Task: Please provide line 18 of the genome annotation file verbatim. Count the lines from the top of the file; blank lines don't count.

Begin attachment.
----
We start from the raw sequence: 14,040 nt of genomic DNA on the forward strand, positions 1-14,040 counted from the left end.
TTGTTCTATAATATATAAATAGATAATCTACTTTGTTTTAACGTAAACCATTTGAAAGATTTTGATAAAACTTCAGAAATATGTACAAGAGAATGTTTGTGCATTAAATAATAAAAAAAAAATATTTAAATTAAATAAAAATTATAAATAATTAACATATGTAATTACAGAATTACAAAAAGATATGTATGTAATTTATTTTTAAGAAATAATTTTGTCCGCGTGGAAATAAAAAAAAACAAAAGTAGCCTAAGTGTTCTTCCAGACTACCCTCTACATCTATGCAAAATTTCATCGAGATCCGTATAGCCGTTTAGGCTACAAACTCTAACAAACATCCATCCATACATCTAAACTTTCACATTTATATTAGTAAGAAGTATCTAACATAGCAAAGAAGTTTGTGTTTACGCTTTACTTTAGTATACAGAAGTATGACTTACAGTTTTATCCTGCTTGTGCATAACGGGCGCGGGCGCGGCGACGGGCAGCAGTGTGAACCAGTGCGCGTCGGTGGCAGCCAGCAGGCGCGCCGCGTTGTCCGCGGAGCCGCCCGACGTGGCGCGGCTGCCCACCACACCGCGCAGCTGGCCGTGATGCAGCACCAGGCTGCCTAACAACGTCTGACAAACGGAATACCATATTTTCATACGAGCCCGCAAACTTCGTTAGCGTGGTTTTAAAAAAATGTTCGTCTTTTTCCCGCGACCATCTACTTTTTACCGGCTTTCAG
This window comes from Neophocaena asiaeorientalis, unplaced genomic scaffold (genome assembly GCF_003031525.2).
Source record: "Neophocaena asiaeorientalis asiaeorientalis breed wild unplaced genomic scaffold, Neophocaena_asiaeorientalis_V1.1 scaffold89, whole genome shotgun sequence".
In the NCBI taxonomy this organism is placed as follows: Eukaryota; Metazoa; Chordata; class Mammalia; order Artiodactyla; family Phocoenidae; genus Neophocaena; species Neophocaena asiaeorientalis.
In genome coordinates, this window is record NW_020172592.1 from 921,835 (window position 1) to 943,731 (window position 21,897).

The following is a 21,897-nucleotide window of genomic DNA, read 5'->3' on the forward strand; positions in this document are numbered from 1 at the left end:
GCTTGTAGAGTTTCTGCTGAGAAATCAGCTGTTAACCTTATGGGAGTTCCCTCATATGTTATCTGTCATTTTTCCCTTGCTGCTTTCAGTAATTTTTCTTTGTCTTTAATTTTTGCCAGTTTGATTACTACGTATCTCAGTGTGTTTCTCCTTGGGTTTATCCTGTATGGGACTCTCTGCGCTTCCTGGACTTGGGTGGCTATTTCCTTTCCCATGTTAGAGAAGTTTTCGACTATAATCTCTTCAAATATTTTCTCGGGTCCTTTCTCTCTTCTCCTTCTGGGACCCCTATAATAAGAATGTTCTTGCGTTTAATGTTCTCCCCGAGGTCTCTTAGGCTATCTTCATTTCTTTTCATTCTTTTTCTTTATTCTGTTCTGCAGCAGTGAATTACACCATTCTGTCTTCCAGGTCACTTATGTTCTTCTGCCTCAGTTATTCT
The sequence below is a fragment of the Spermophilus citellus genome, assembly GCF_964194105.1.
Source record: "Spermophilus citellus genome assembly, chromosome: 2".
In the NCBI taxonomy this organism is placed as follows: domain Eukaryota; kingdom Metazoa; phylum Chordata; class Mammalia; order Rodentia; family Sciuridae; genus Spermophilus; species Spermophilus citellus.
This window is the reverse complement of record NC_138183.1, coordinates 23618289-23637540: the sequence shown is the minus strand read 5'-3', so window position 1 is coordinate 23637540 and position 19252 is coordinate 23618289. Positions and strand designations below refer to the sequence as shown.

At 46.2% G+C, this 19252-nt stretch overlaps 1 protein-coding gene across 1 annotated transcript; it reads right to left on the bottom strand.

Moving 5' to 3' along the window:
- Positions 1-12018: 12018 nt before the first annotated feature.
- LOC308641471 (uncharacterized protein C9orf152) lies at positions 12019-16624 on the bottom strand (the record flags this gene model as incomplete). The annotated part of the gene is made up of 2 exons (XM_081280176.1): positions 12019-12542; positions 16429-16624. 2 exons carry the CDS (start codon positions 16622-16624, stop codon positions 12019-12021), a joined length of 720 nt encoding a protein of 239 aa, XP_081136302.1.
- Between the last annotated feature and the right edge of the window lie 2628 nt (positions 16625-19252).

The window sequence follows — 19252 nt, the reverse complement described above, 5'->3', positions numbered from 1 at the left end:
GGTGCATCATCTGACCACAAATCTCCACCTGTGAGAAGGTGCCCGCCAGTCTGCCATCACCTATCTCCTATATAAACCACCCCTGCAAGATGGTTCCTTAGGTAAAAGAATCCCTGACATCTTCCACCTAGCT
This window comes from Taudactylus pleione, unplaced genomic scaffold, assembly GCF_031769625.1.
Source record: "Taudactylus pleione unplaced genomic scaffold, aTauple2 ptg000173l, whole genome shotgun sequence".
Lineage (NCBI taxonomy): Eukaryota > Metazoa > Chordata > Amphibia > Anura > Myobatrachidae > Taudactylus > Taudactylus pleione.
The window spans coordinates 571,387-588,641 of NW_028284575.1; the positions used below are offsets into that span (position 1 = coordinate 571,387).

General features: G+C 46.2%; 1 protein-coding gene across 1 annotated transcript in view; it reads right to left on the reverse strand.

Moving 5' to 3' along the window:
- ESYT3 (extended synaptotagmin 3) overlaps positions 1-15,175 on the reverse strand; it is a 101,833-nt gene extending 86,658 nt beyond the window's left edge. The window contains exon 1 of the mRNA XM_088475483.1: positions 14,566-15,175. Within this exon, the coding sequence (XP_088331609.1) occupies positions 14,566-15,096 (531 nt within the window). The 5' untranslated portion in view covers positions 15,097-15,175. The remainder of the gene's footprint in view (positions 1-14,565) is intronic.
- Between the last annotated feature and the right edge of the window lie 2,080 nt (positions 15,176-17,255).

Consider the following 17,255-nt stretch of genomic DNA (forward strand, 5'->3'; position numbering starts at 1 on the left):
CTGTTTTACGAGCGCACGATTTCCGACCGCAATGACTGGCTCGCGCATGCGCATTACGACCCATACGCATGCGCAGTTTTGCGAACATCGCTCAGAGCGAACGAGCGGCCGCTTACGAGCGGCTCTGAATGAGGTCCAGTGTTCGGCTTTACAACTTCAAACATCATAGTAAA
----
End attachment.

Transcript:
The window sequence follows — 19252 nt, the reverse complement described above, 5'->3', positions numbered from 1 at the left end: